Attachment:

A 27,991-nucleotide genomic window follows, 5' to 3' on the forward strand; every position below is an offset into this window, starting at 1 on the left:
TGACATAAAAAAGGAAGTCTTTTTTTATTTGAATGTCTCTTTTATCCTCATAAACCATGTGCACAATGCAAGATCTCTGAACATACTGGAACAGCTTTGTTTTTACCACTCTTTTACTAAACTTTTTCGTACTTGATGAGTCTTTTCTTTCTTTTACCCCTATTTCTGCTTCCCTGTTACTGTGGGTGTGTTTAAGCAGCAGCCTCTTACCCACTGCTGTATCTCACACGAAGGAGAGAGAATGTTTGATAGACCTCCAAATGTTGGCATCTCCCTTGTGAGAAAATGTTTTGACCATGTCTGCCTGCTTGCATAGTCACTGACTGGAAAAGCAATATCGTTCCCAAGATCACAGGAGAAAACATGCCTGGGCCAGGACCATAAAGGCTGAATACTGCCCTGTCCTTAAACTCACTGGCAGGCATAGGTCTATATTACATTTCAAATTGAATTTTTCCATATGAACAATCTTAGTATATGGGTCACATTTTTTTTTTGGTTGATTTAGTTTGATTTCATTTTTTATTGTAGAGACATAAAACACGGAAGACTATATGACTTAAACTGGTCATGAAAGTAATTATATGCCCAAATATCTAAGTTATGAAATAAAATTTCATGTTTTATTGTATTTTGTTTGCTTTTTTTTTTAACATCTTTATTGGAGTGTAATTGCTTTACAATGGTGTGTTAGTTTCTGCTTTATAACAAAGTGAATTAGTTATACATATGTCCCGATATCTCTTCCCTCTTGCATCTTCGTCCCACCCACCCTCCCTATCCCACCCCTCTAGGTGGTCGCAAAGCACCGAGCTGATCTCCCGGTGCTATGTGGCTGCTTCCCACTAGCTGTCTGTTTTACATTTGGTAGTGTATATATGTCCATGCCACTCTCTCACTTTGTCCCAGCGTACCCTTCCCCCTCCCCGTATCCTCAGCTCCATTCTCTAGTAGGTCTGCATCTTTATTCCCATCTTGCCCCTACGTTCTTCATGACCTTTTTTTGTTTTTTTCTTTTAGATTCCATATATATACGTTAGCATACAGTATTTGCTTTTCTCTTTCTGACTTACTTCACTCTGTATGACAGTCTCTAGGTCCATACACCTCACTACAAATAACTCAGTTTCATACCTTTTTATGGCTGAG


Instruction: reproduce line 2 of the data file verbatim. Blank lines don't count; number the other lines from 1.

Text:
TGACATAAAAAAGGAAGTCTTTTTTTATTTGAATGTCTCTTTTATCCTCATAAACCATGTGCACAATGCAAGATCTCTGAACATACTGGAACAGCTTTGTTTTTACCACTCTTTTACTAAACTTTTTCGTACTTGATGAGTCTTTTCTTTCTTTTACCCCTATTTCTGCTTCCCTGTTACTGTGGGTGTGTTTAAGCAGCAGCCTCTTACCCACTGCTGTATCTCACACGAAGGAGAGAGAATGTTTGATAGACCTCCAAATGTTGGCATCTCCCTTGTGAGAAAATGTTTTGACCATGTCTGCCTGCTTGCATAGTCACTGACTGGAAAAGCAATATCGTTCCCAAGATCACAGGAGAAAACATGCCTGGGCCAGGACCATAAAGGCTGAATACTGCCCTGTCCTTAAACTCACTGGCAGGCATAGGTCTATATTACATTTCAAATTGAATTTTTCCATATGAACAATCTTAGTATATGGGTCACATTTTTTTTTTGGTTGATTTAGTTTGATTTCATTTTTTATTGTAGAGACATAAAACACGGAAGACTATATGACTTAAACTGGTCATGAAAGTAATTATATGCCCAAATATCTAAGTTATGAAATAAAATTTCATGTTTTATTGTATTTTGTTTGCTTTTTTTTTTAACATCTTTATTGGAGTGTAATTGCTTTACAATGGTGTGTTAGTTTCTGCTTTATAACAAAGTGAATTAGTTATACATATGTCCCGATATCTCTTCCCTCTTGCATCTTCGTCCCACCCACCCTCCCTATCCCACCCCTCTAGGTGGTCGCAAAGCACCGAGCTGATCTCCCGGTGCTATGTGGCTGCTTCCCACTAGCTGTCTGTTTTACATTTGGTAGTGTATATATGTCCATGCCACTCTCTCACTTTGTCCCAGCGTACCCTTCCCCCTCCCCGTATCCTCAGCTCCATTCTCTAGTAGGTCTGCATCTTTATTCCCATCTTGCCCCTACGTTCTTCATGACCTTTTTTTGTTTTTTTCTTTTAGATTCCATATATATACGTTAGCATACAGTATTTGCTTTTCTCTTTCTGACTTACTTCACTCTGTATGACAGTCTCTAGGTCCATACACCTCACTACAAATAACTCAGTTTCATACCTTTTTATGGCTGAG